No. CV 07-5009180-S
May 7, 2010
MEMORANDUM OF DECISION ON MOTION FOR SUMMARY JUDGMENT
This is a seven-count second amended complaint seeking damages by plaintiff, arising from a fall on accumulated snow and ice on a walkway, while plaintiff was working for a subcontractor on the Stonington High School building on February 1, 2005.
Count five alleges claims against nine individuals, all alleged employees of the town of Stonington or its Board of Education, who were claimed to be in control of the premises and alleged to be negligent for failing to remove the snow and ice.
Count six and seven allege similar claims against the town and its Board of Education, as well as indemnification claims for the municipal employees.
On November 12, 2009 these Stonington defendants filed this Motion for Summary Judgment on counts five, six and seven as being barred by the doctrine of discretionary governmental immunity.
It is clear from the pleadings and evidence offered through depositions that there is a material question of fact as to whether these named defendants, or any of them, were responsible for snow removal or whether such snow removal was the responsibility of Gilbane Building Company, the general contractor for the project, named as defendant in counts one and two. Even if the Stonington defendants were found to be responsible for such snow removal they claim they have no liability because they have governmental immunity because any duty of snow removal by them was discretionary.
In Evon v. Andrews, 211 Conn. 501 (1989), our Supreme Court gave the following general description of the governmental immunity defense: "While [a] municipality itself was generally immune from liability for its tortious acts at common law . . . its employees faced the same personal tort liability as private individuals . . . [A] municipal employee [however,] has a qualified immunity in the performance of a governmental duty, but he may be liable if he misperforms a ministerial act, as opposed to a discretionary act . . . The word `ministerial' refers to a duty which is to be performed in a prescribed manner without the exercise of judgment or discretion."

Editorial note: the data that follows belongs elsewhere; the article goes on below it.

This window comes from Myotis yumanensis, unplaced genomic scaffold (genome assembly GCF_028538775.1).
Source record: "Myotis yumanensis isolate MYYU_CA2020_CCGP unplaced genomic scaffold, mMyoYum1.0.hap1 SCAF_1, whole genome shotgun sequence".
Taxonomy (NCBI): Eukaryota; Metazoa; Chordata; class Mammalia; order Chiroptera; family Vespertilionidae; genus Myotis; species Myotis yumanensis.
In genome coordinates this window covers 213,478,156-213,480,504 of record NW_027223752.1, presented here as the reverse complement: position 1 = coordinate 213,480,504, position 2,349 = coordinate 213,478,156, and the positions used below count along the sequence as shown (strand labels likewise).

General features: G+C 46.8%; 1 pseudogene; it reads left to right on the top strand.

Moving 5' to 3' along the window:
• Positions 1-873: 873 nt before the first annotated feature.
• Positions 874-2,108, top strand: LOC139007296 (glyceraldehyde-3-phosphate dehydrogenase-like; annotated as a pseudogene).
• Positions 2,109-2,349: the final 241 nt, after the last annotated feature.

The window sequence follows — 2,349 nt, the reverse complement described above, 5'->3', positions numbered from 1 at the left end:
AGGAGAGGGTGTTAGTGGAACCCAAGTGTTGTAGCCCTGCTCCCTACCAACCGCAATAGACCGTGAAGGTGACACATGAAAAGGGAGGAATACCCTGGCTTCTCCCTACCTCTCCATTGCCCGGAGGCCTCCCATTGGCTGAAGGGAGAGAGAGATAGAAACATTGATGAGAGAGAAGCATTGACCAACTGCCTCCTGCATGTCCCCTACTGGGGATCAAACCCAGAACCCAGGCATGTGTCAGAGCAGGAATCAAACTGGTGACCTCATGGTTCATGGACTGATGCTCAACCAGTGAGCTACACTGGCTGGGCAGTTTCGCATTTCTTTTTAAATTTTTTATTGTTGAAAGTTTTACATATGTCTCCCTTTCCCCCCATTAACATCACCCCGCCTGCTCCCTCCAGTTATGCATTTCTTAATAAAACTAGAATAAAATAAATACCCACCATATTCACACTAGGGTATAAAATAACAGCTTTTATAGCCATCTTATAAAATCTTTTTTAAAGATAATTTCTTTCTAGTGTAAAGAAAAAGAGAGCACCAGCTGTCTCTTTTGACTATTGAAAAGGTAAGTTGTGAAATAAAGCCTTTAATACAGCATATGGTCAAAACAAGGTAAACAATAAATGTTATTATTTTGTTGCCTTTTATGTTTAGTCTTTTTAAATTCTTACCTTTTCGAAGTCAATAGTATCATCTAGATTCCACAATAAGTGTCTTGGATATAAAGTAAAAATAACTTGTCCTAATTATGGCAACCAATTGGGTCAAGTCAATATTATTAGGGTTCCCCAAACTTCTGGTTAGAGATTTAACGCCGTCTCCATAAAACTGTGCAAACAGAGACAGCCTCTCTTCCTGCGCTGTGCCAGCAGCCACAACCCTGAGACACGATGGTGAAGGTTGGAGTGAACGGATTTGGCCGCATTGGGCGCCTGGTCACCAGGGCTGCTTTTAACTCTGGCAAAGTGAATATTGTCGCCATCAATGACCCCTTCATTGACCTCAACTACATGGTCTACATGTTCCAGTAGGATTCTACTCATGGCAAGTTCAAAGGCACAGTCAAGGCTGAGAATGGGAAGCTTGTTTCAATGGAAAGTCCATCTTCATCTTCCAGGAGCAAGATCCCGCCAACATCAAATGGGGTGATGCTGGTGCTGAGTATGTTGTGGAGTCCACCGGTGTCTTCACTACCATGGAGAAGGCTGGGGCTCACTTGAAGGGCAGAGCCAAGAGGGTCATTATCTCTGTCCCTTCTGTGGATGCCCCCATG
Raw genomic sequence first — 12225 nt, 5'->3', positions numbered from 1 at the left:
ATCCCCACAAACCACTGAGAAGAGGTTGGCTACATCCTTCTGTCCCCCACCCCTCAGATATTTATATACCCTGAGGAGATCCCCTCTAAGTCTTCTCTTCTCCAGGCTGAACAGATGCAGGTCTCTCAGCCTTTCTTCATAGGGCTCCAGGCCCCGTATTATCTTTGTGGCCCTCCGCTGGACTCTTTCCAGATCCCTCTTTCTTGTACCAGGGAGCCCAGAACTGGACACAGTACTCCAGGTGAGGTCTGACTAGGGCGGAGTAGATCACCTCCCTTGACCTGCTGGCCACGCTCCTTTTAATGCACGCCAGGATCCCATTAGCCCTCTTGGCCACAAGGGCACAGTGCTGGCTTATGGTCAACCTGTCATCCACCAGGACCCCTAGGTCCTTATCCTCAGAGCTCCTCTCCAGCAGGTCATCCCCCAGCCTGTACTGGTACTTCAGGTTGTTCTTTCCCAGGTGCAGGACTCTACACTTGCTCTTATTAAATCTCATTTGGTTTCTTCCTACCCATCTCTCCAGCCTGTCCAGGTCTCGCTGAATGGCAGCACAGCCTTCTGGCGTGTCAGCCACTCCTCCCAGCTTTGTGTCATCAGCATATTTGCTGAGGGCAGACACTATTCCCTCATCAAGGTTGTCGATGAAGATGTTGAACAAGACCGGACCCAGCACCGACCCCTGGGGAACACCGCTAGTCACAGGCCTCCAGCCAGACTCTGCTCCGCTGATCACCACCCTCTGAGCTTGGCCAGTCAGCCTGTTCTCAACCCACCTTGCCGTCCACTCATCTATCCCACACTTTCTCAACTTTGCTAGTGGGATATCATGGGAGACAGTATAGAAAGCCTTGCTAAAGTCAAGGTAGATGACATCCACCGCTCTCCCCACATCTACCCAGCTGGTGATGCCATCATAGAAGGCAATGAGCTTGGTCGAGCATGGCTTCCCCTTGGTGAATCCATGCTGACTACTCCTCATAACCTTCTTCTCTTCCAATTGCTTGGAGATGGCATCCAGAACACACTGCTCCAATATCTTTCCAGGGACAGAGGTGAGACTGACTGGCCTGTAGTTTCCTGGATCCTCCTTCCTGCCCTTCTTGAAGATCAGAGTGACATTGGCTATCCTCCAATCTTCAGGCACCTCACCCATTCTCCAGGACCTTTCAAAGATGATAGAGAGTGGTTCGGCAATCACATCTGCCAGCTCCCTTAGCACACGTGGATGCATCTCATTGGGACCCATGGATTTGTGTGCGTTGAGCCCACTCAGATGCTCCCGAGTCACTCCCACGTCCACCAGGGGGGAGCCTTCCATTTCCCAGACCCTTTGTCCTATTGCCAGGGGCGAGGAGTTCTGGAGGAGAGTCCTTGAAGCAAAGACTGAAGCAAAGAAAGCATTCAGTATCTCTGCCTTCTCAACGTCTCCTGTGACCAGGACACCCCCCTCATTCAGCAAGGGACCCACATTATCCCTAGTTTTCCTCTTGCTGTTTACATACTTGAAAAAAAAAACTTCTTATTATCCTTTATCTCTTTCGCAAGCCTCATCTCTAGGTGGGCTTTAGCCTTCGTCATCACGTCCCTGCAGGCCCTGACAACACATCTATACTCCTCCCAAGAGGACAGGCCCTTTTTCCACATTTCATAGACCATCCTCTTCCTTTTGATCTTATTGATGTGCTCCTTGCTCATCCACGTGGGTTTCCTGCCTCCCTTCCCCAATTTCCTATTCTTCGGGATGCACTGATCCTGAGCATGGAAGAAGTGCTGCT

The parties have filed extensive briefs on the question of whether the act of snow removal in this situation was discretionary or ministerial, acknowledging that if the act is found to be discretionary, the Stonington defendants have no liability because of their governmental immunity. The defendants insist that the resolution of this issue is a matter of law for the court to determine, the plaintiff's claiming this is an issue of fact to be decided at trial.
There is an extensive history of different opinions by our Supreme Court and Appellate Court as to whether a municipality's actions should be found to be discretionary or ministerial as a matter of law or to be determined as an issue of fact.
Prior to Evon, the Supreme Court had said that "[w]hether the acts complained of . . . were governmental or ministerial is a factual question which depends upon the nature of the act complained of." Gauvin v. New Haven, 187 Conn. 180, 186, 445 A.2d 1 (1982). In Gauvin, the court held that the trial court should have considered the defendant's governmental immunity defense and remanded the case after concluding that testimony at trial "could have provided an adequate basis for the trial court to determine whether the acts complained of were ministerial or governmental and whether the defense of governmental immunity could have been sustained." Id., 187.
It is true that the Supreme Court later said that "[n]otwithstanding the procedural posture of a motion to strike, this court has approved the practice of deciding the issue of governmental immunity as a matter of law." Gordon v. Bridgeport Housing Authority, 208 Conn. 161, 170, 544 A.2d 1185 (1988). In that case, however the duty of the municipality was undisputed and the court concluded that no such duty existed, in part, because "the general deployment of police officers is a discretionary governmental action as a matter of law." Id.
In this case, the complaint makes no claim as to whether the duty of the Stonington defendants to remove snow was discretionary or mandatory.
The disputed claim in this case which creates an issue of material fact as to which party had the duty to remove the snow from the walkway impinges on the question as to whether that duty, if falling on the Stonington defendants was ministerial or discretionary or if discretionary, whether any of the recognized exceptions applied. This constitutes an additional question of material fact which is more appropriate to decide after hearing the considerable evidence offered by both sides rather than deciding it at this time as a matter of law. Gavin v. New Haven, 187 Conn. 180 (1982).
Motion for Summary Judgment denied.